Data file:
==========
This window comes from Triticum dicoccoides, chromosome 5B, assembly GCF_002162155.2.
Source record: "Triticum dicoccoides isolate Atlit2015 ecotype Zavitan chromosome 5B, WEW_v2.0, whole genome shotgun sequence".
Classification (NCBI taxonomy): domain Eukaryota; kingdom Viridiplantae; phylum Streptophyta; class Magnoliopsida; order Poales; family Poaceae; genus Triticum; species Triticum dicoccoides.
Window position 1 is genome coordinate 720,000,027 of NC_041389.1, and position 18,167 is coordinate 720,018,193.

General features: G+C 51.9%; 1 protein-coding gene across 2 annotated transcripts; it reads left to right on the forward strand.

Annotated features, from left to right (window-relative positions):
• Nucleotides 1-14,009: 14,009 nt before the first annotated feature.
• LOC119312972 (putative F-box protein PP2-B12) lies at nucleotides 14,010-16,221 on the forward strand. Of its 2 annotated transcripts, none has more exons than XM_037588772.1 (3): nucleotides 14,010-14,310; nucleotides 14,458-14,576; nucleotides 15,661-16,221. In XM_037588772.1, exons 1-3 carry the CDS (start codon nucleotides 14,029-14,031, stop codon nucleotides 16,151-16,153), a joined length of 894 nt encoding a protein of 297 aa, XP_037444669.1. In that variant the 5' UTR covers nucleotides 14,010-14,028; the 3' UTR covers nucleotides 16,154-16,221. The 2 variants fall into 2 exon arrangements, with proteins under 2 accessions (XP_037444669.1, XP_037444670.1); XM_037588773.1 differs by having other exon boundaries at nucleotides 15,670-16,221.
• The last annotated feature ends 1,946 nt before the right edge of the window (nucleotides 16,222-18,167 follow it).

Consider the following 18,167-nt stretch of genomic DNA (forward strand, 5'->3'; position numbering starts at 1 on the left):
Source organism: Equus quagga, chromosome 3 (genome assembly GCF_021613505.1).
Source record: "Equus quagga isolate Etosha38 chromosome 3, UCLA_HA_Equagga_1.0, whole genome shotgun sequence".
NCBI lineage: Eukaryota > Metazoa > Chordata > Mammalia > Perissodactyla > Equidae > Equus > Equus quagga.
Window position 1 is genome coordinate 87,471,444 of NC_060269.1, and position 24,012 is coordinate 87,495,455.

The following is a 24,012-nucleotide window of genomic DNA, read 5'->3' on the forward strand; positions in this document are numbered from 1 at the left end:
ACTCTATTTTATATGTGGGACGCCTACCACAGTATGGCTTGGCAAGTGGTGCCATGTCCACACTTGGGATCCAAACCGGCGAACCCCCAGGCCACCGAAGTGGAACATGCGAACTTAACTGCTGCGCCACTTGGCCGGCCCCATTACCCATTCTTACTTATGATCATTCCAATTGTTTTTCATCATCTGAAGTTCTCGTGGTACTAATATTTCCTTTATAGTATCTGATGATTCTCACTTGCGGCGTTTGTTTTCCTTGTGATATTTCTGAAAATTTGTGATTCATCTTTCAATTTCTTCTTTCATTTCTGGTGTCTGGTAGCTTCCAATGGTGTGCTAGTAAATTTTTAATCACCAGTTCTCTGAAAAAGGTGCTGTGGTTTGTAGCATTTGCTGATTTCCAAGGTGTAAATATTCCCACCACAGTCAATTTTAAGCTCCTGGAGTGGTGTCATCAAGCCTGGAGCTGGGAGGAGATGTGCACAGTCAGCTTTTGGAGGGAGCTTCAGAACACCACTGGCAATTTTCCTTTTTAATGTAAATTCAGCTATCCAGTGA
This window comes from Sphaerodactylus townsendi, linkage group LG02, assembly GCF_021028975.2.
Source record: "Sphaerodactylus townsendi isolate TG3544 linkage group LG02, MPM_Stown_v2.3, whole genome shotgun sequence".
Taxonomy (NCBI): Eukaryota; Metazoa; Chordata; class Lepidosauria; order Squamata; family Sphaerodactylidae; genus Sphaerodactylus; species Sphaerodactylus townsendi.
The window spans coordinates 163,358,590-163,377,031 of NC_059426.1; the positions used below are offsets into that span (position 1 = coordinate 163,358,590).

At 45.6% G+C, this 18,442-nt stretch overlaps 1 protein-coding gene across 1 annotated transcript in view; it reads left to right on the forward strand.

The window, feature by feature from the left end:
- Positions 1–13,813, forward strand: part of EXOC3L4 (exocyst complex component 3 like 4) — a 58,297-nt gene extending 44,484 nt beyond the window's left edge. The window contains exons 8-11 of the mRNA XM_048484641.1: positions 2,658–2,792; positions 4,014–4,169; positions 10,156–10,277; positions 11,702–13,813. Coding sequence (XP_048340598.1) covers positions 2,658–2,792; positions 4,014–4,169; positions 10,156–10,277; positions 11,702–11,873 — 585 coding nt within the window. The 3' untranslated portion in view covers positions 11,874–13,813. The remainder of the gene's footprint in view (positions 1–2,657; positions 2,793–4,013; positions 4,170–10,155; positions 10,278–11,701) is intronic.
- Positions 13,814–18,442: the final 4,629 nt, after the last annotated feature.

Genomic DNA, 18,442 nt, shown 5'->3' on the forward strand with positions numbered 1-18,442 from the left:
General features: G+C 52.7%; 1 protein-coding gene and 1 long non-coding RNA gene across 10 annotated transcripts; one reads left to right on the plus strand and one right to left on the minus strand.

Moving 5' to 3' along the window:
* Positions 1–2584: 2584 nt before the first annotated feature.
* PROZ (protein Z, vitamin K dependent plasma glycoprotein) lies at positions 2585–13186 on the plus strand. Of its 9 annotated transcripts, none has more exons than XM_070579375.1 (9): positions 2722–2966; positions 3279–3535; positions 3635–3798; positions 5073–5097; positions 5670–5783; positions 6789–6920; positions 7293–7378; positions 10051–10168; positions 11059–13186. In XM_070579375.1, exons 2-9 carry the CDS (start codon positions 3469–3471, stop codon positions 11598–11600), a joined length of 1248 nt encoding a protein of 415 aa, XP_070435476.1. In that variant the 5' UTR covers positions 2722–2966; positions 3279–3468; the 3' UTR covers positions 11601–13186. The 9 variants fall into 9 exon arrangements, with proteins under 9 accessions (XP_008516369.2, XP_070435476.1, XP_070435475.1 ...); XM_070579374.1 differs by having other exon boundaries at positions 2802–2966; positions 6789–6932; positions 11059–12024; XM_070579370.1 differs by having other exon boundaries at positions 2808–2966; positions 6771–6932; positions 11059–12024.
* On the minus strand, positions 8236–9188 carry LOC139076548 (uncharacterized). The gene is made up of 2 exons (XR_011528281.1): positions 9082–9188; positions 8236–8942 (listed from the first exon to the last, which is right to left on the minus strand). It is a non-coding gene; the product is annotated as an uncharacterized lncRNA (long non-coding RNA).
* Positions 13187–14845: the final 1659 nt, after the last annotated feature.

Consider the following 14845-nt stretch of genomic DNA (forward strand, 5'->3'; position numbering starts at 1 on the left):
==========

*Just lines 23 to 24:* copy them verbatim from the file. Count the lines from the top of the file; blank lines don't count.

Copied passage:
- Positions 1–13,813, forward strand: part of EXOC3L4 (exocyst complex component 3 like 4) — a 58,297-nt gene extending 44,484 nt beyond the window's left edge. The window contains exons 8-11 of the mRNA XM_048484641.1: positions 2,658–2,792; positions 4,014–4,169; positions 10,156–10,277; positions 11,702–13,813. Coding sequence (XP_048340598.1) covers positions 2,658–2,792; positions 4,014–4,169; positions 10,156–10,277; positions 11,702–11,873 — 585 coding nt within the window. The 3' untranslated portion in view covers positions 11,874–13,813. The remainder of the gene's footprint in view (positions 1–2,657; positions 2,793–4,013; positions 4,170–10,155; positions 10,278–11,701) is intronic.
- Positions 13,814–18,442: the final 4,629 nt, after the last annotated feature.